Does anyone have documents on this German fuze ?
This is a fuze for chemical shells. It never made it into service.
I was told that it was to detonate above deep snow.
The markings seem to indicate that it is a steel fuze but it is aluminum.
Above ground in general since the chemicals were wanted to go airborne, hardly done when detonated in ground. Also it says “Nb” for smoke, the designation used for chemical munitions.
The “St” for a fuze made of steel would follow the designation at the end not as a precursor. Noone designates a fuze by material as a “steel fuze for…”.
The “St” here stands for “Stößelzünder”. Means something like a “pushing rod type fuze”.
The whole fuze designation was “Stößelzünder für Feld-Haubitzgranate Nebel” = Pushing rod type fuze for howitzer smoke shell.
Supposedly for use with 150mm shells.
What ever it is, it is WAY COOL! A design that I have never seen before. Talk about a specimen, wow! It is even sectioned. Very Nice!
PS: EOD, I am always blown away by your knowledge (Pun Intended)
And, by the cool stuff that CSAEOD comes up with!
Thanks to all. I am still looking for documents if any exist.Here is another photo. This one is from a museum in Germany. These are the only 2 which I have ever seen even in photos. It was explained to me that they were designed for the smoke or other shell fill to detonate above the snow pack. This was a HUGE problem in the Soviet Union. It was not enough of a problem to actually put this long fellow into service.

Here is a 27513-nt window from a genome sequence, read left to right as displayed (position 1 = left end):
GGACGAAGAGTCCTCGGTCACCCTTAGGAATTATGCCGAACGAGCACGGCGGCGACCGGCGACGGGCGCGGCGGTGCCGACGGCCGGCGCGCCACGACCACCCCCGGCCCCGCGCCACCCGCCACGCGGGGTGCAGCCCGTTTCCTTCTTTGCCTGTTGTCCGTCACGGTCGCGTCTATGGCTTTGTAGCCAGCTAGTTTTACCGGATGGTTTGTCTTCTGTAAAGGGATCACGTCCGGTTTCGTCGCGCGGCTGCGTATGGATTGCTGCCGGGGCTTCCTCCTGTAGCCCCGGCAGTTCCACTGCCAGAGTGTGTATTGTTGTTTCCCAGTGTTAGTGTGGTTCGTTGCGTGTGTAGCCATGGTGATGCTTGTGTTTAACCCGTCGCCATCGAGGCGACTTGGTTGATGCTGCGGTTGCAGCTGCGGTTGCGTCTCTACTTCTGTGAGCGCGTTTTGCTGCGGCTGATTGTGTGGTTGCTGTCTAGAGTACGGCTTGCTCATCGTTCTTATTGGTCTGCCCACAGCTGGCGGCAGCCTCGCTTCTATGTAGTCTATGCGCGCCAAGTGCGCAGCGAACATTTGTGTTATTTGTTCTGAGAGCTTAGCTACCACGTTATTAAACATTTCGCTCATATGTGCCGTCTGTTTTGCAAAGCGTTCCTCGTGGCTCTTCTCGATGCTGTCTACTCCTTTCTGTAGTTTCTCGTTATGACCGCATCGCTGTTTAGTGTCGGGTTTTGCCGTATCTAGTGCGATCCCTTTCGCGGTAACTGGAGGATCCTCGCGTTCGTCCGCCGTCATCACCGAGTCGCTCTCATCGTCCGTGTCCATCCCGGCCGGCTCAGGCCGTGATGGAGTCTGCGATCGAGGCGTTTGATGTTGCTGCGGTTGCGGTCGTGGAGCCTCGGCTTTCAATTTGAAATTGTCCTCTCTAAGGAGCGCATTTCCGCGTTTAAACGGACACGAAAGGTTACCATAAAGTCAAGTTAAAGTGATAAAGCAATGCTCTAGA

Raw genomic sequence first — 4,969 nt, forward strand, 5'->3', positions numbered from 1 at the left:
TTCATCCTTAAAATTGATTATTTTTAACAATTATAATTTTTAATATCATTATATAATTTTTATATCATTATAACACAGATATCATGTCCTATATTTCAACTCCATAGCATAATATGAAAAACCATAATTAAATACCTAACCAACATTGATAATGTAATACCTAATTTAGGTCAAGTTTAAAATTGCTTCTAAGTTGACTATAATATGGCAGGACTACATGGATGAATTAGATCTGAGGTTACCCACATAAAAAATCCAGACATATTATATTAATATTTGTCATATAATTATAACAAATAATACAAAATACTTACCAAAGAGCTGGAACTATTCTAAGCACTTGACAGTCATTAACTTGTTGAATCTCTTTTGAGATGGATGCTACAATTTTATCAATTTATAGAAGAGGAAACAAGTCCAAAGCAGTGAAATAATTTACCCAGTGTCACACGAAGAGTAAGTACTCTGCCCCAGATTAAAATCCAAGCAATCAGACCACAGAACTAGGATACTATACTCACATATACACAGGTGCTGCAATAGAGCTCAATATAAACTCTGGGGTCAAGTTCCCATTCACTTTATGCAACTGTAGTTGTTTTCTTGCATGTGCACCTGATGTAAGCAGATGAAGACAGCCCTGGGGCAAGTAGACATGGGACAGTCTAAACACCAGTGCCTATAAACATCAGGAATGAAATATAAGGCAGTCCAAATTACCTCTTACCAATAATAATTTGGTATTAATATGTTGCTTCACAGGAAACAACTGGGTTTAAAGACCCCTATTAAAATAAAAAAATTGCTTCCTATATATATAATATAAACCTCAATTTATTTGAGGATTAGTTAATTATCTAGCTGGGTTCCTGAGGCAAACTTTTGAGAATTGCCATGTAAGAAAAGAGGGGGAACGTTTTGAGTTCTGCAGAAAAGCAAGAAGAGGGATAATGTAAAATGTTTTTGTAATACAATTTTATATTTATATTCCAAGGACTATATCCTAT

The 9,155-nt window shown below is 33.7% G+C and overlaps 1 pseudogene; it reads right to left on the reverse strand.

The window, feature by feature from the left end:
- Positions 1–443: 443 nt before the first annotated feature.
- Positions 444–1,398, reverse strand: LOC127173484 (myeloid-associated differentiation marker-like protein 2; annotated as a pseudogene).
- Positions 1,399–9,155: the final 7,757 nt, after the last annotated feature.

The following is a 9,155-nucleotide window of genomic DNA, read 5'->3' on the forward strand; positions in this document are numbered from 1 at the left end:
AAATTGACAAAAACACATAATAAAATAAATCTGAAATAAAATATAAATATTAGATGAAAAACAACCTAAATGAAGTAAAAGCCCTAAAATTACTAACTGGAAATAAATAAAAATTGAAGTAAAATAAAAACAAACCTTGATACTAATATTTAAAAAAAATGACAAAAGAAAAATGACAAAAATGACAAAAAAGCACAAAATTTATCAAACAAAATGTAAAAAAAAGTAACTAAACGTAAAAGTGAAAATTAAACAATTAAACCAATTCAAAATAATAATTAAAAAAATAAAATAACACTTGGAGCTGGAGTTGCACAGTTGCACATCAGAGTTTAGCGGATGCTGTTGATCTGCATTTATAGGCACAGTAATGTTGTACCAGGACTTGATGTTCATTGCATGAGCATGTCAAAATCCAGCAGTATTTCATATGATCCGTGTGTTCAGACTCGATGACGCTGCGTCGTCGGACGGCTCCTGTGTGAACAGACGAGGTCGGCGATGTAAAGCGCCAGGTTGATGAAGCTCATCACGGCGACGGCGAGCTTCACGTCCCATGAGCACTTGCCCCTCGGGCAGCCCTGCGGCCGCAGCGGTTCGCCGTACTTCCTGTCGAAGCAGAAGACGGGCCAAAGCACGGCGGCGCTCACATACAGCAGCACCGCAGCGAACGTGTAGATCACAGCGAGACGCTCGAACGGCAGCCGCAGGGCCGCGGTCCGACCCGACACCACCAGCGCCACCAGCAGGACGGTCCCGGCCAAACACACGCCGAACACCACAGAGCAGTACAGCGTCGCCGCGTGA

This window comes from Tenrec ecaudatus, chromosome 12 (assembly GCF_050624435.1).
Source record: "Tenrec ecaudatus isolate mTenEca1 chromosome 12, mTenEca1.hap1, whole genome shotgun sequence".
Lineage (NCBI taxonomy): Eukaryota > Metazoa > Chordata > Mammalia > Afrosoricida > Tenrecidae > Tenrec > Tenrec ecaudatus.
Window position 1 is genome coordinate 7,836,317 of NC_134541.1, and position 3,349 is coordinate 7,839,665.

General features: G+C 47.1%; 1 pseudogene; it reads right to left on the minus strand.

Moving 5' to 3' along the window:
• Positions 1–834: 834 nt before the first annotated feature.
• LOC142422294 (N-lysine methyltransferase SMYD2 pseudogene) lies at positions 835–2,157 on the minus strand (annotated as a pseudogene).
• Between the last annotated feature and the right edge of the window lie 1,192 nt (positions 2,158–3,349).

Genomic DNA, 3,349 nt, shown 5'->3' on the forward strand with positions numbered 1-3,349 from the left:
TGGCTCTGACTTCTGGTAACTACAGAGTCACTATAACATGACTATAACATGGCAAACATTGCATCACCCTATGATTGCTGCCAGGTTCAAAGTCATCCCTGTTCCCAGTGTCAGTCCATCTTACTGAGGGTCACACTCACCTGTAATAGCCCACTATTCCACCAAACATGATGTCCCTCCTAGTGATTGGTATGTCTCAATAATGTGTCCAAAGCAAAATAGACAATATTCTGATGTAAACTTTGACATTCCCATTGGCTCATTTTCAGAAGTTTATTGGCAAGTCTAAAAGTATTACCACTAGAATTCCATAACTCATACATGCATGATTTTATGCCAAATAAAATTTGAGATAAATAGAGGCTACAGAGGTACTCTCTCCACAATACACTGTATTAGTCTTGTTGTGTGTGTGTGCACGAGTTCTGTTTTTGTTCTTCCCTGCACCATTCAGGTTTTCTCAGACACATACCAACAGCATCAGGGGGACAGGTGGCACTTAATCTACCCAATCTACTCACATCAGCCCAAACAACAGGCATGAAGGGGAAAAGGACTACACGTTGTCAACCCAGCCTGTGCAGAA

It definitely takes the prize for the most unusual design and outside the box thinking. Beyond cool. If I invented it I would call it the “Anteater” fuze as it looks a lot like the shape of an Anteater skull :-) Sucks that even photos are rare, it would be nice to see this installed on its correct projectile.
The projectiles are not rare but they are big and heavy. At my age I prefer to leave that stuff to you young guys.
This is a fuze for large caliber projectiles wich had ballistic caps on. The nose probe here was to extend to the tip of the cap. No relation to your fuze above.
Obvious. I guess the answer to the question is yes.
Where is EOD when you need him ?
Not that I know anything about smoke shells or artillery fuses, it strikes me that for a longnecked fuze of this type to function as stated in snow, the projectile would have to descend nose-down at a relatively steep vertical angle. I don’t think artillery-fired shells usually do that. Maybe that’s why it was not put into service. But I would certainly have expected German ordnance engineers to consider that problem in shell design. Was it perhaps part of some kind of parachute smoke shell that falls nose-down?
Good thinking. Germany has a long history with these “hammer” shells. The “hammer” is usually inside a long ogive. They must work in that configuration as they made them for many calibers and for many years.
This Pinnocchio style fuze apparently didn’t work so well.
Can anyone ID this Zep. fuze?
Little to ID. There are no German documents from this time period (should say haven’t seen any so far). And all other documenst do not mention particular designations as none are given on the fuzes.
This is a fuze for the 10kg P&W aircraft bomb (not neccessarily Zeppelin) of which a whole series existed and several different fuzes were used with the different calibers.